When you finally surrender all that you have and all that you are, you will discover the strangest thing. It’s only by becoming a slave to Jesus that we ever truly find freedom.
– Idleman, Kyle; Not a Fan: Becoming a Completely Committed Follower of Jesus; Zondervan; copyright 2011; Grand Rapids, MI; Kindle Edition; page 153
Indeed, I had to learn the hard way (the only way?) that the gospel alone can free us from our addiction to being liked – that Jesus measured up for us so that we wouldn’t have to live under the enslaving pressure of measuring up for others – including ourselves. I finally understood what Paul meant in Romans 10:4 when he wrote that Christ is the “end of the law.” Because of Jesus’ finished work for me, I already had the justification, approval, acceptance, security, freedom, affection, cleansing, new beginning, righteousness, and rescue I longed for.
– Tchividjian, Tullian; Glorious Ruin: How Suffering Sets You Free; David C Cook Publishers, Copyright 2013, Kindle Edition, page 134
Reformed theology indeed insists that a real measure of freedom has been assigned to man by the Creator. But that freedom is not absolute and man is not autonomous. Our freedom is always and everywhere limited by God’s sovereignty. God is free and we are free. But God is more free than we are.
Sproul, R.C.; Grace Unknown: The Heart of Reformed Theology; Baker Books; Grand Rapids, MI; copyright 1997; p. 32
The truth is, of course, we all do get “hurt” to some degree daily because we all sin every day. That is why we need to come back to the gospel of God’s grace in Christ. The gospel of God’s forgiveness of our sins through Christ’s death frees us to face those sins honestly and bring them to the Cross and Jesus’ cleansing blood. The freedom and joy that then comes from a cleansed conscience creates the desire and gives us the right motive to deal with those sins. We cannot effectively pursue holiness without going back again and again to the gospel The gospel is the only foundation upon which we can build the disciplines necessary to pursue holiness. Grace and discipline cannot be separated.
– Bridges, Jerry; The Disciplined of Grace:God’s Role and Our Role in the Pursuit of Holiness; NavPress; Colorado Springs; copyright 1994; p. 216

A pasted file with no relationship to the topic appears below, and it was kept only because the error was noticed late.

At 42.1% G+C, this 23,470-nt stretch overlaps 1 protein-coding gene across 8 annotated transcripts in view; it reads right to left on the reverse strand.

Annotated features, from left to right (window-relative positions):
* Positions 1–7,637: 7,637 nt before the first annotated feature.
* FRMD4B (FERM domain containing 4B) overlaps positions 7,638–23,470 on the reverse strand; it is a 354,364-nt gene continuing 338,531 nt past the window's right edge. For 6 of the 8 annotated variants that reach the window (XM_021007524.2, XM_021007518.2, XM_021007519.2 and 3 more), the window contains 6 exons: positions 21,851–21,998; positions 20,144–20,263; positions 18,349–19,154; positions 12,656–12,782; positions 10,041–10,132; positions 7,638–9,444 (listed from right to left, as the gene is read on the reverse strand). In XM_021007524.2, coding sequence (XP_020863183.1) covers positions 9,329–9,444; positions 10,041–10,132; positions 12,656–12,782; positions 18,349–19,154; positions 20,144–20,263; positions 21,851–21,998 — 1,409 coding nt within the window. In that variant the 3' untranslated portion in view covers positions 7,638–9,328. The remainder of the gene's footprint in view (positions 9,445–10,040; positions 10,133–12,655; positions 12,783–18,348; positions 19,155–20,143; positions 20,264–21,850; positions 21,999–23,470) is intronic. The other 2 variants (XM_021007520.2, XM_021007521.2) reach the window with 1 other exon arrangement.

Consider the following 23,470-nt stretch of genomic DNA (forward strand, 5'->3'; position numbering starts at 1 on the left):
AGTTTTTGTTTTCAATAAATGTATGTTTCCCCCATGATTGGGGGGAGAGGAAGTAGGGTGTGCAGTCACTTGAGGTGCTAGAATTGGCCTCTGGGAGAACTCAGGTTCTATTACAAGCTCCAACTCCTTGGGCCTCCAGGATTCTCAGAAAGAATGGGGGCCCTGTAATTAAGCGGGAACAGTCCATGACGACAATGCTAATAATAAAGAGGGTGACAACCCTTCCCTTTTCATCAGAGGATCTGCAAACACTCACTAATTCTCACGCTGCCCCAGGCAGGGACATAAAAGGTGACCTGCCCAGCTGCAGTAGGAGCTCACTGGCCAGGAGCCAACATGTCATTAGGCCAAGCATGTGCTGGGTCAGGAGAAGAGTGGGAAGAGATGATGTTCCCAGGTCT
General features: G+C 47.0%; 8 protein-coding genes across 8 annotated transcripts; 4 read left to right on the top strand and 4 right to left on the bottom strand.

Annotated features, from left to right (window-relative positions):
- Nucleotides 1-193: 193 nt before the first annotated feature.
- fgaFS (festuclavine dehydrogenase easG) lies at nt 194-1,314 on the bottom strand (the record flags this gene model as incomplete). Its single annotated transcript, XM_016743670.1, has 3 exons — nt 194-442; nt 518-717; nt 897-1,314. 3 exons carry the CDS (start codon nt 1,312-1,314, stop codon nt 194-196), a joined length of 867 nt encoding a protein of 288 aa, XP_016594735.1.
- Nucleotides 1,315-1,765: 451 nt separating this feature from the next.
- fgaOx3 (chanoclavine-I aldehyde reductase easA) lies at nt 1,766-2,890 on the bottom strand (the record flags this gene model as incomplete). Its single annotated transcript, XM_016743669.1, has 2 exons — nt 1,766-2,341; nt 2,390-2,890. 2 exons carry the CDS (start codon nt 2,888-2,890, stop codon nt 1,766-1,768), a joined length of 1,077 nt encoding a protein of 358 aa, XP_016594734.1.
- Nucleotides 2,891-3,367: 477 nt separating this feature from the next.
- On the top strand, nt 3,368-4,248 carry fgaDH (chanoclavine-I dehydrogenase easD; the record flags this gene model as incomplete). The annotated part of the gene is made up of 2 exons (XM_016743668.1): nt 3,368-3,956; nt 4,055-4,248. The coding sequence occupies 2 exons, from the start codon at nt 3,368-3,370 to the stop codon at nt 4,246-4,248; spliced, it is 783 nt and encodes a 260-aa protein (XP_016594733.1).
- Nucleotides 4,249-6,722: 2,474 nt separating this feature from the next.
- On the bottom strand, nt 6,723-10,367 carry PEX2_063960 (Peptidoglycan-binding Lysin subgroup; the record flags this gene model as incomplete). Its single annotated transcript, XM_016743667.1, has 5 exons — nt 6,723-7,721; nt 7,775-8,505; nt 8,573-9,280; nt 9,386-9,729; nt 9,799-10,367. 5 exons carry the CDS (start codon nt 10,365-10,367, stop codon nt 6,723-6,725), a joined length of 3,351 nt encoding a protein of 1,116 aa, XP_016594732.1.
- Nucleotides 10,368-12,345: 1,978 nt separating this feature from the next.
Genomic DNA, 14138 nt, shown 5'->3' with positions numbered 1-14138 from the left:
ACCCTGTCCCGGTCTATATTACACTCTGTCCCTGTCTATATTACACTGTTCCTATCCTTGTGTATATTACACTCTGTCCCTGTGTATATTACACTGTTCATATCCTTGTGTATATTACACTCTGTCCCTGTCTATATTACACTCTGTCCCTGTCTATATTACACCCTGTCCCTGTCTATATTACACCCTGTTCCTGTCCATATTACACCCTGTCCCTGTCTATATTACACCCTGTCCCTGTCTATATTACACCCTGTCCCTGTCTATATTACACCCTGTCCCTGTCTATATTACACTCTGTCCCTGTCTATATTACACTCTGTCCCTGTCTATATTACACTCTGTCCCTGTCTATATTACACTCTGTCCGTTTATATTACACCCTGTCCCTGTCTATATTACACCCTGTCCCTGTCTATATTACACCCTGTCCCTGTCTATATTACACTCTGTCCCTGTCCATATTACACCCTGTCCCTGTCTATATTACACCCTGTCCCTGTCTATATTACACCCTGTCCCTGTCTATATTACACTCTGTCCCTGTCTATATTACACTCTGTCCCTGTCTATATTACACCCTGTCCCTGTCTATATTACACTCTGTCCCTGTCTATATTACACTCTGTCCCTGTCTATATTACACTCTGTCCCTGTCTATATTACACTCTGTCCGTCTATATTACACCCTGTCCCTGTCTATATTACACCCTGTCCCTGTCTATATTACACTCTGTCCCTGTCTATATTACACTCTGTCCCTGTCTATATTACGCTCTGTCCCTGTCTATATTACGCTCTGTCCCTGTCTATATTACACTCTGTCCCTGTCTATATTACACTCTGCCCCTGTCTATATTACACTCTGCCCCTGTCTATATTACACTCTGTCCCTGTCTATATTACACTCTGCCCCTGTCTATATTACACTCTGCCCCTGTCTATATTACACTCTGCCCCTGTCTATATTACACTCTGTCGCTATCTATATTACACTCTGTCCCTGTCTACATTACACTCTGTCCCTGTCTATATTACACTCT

The difference between living for God and living for anything else is that when we live for anything else we do so to gain acceptance, but when we live for God we do so because we are already accepted. Real freedom (the freedom that only the gospel grants) is living for something because we already have favor instead of living for something in order to gain favor.
– Tchividjian, Tullian; Surprised by Grace: God’s Relentless Pursuit of Rebels; Crossway Books; Wheaton, Il; copyright 2010; p. 156
Submitting self to God is the only real freedom – because the deepest slavery is self-dependence, self-reliance. When you live your life believing that everything (family, finances, relationships, career) depends primarily on you, you’re enslaved to your strengths and weaknesses. You’re trying to be your own savior. Freedom comes when we start trusting in God’s ability and wisdom instead of our own. Real life begins when we transfer our trust from our own efforts to the efforts of Christ.
– Tchividjian, Tullian; Surprised by Grace: God’s Relentless Pursuit of Rebels; Crossway Books; Wheaton, Il; copyright 2010; p. 53
We’re on the right road to better understanding it when we realize that Jonah is a storied presentation of the gospel, a story of sin and grace, of desperation and deliverance. I reveals the fact that while you and I are great sinners, God is a great Savior, and that while our sin reaches far, His grace reaches farther. This story shows that God is in the business of relentlessly pursuing rebels like us and that he comes after us not to angrily strip away our freedom but to affectionately strip away our slavery so might become truly free.
– Tchividjian, Tullian; Surprised by Grace: God’s Relentless Pursuit of Rebels; Crossway Books; Wheaton, Il; copyright 2010; p. 18-19